Kolaramma Temple, Kolar ©Sangeeta Venkatesh 

You would have previously read my pieces on the Koti Lingeshwara Temple, the series on the Mulbagal Temples, the Ramalingeshwara group of temples and Avani Betta, all of which are in the vicinity of the town of Kolar. However, we missed visiting the Kolaramma temple dedicated to the goddess and presiding deity of Kolar, which we made good this weekend.

1 hour 5 minutes, 57 kilometres

Kolaramma Temple: The Kolaramma temple is believed to have been built during the reign of the Cholas, even though its original foundation may have been laid by the Ganga dynasty. King Uththama Chola (970 AD) is said to have built the temple for Goddess Renuka, in the avatar of Kolaahalamma. The Gangas were succeeded by Cholas, followed by Hoysalas and Vijayanagara rulers. As it was the battlefield for the warring kingdoms of Chalukyas in the north and Cholas in the south, it came to be called as ‘Kolahalapura’ in Kannada, meaning the ‘city of unrest’ and the deity was Kolaahalamma.

Kolar was previously known as ‘Kuvalapura’, and became the capital of the Ganga Dynasty. For as long as they were in power (nearly 1,000 years) they used the title “Kuvalala-Puravareshwara” (Lord of Kolar), even after they moved their capital to Talakadu. The Chola rulers Veera Chola, Vikrama Chola and Raja Nagendra Chola erected stone structures with inscriptions at Avani, Mulbagal, Sitti Bettta and other places. Chola inscriptions also indicate the rule of Adithya Chola I (871-907 AD), Raja Raja Chola I and Rajendra Chola I over Kolar. These inscriptions refer to Kolar as ‘Nikarili Cholamandalam’ and also as ‘Jayam Konda Chola Manadalam’. Inscriptions of Rajendra Chola I also appear on the Kolaramma Temple.

Entrance to the Kolaramma Temple

The Kolaramma temple is a simple structure but yet beautiful. The doorway is beautifully carved with some pretty friezes of dancing women. The temple is built in the Dravida Vimana style.

The temple has a vast courtyard, which is beautifully landscaped. The temple is under the Archaeological Survey of India and also has facilities for drinking water for devotees and visitors.

The Vast Courtyard
An engraving of the goddess on the outer walls

Lalit Chugh in his book ‘Karnataka’s Rich Heritage’ says that the Mahadwara and Mukhamandapa lay buried under the ground with only a few portions that were visible. A former government official got it removed and the inscribed stones were brought to light. Most of them have Chola inscriptions in Tamil as can be seen in the pictures below. Inscriptions in Kannada are also seen.

Just before you enter the inner sanctum, you see the carved figure of Raja Raja Chola in war (picture below)

The Dwajasthambam

The temple has two shrines which are hosed in a common ‘L’ shaped simple structure. According to the Mysore Star Gazetteer, the deity in the sanctum was Mahishasuramardini and was popularly known as Kolaramma. The original image of Kolaramma had been mutilated by medieval vandalism. Mahishasuramardhini, is there with eight hands and a demon under her feet. There are also carvings of the Saptamatrikas. They are  Brahmani, Maaheshvari, Kaumari, Vaishnavi, Vaarahi, Indrani, and Chamunda, or Yami. They are different manifestations of the cosmic energy or Shakti. Kolaramma here is considered very powerful, hence one sees the idol in the reflection of a mirror. There is a large scorpion brass engraving on the wall of the sanctum, and this is supposed to be the vehicle of the goddess. Kolaramma here is called – ‘Chelamma’ or the Scorpion Goddess and it is believed that by paying obeisance in this temple, the devotee will be guarded from scorpion bites and viruses too. There is an ancient Hundi which is carved down into the ground and people have been putting coins into it for the last 1,000 years.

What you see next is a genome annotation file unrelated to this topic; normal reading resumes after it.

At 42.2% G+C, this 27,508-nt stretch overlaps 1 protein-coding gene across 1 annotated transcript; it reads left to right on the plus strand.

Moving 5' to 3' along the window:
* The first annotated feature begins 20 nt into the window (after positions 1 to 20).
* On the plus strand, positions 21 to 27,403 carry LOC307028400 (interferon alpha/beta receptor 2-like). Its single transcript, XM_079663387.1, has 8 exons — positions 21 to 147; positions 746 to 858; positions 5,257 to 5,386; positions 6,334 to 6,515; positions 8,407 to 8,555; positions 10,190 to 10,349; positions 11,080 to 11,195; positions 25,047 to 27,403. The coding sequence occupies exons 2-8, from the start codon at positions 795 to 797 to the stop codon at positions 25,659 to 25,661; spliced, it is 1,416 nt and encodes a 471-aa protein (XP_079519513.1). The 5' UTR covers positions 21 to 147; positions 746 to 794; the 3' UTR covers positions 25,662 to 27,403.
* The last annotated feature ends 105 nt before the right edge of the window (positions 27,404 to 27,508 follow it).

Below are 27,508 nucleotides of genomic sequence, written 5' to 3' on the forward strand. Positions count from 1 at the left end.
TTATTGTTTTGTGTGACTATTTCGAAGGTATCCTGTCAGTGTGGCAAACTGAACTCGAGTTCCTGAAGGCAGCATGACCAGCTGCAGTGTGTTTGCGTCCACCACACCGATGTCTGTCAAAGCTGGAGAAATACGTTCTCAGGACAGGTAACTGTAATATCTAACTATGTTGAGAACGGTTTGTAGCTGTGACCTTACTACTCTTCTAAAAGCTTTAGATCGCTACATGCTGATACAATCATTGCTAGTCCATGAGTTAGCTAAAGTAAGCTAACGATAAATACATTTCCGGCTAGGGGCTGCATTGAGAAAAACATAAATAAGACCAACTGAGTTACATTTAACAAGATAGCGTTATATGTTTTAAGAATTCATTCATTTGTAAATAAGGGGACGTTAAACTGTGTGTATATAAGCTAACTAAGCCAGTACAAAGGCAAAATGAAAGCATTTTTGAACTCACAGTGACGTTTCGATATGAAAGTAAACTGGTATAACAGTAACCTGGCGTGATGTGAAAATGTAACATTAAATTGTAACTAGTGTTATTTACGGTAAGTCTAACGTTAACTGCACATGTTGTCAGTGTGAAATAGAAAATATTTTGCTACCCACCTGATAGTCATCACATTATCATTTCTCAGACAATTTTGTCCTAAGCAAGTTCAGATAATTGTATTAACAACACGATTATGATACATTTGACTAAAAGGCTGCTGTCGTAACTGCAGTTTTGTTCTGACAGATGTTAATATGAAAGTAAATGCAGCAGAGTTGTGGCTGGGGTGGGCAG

An adjacent room to the right has the exact carvings of Saptamatrika in brick and madder. The stucco figures of these Sapthamatrikas in this shrine are unusually large and have piercing eyes as if they are staring at you. There is a stone idol about six feet high on the side of the sanctum called Kalabhairava, but people call it Mukanacharamma owing to its broken nose. 

A shrine outside of the main temple

A pillar relief outside the sanctum depicting a dancing Ganesha

There is undoubtedly a strong energy that is palpable in this temple and I am grateful that I could visit this temple during the period of ‘Chaitra Navaratri’ – the period that marks the Hindu New Year, the start of Spring when fresh new life can be seen all around you.

We were then on our way to the Garuda Temple – a unique temple dedicated to the vehicle of Lord Vishnu after this – so stay tuned!

4 thoughts on “Kolaramma Temple, Kolar ©Sangeeta Venkatesh 

  1. Pingback: Garuda Temple at Koladevi ©Sangeeta Venkatesh  | sojourn-with-san

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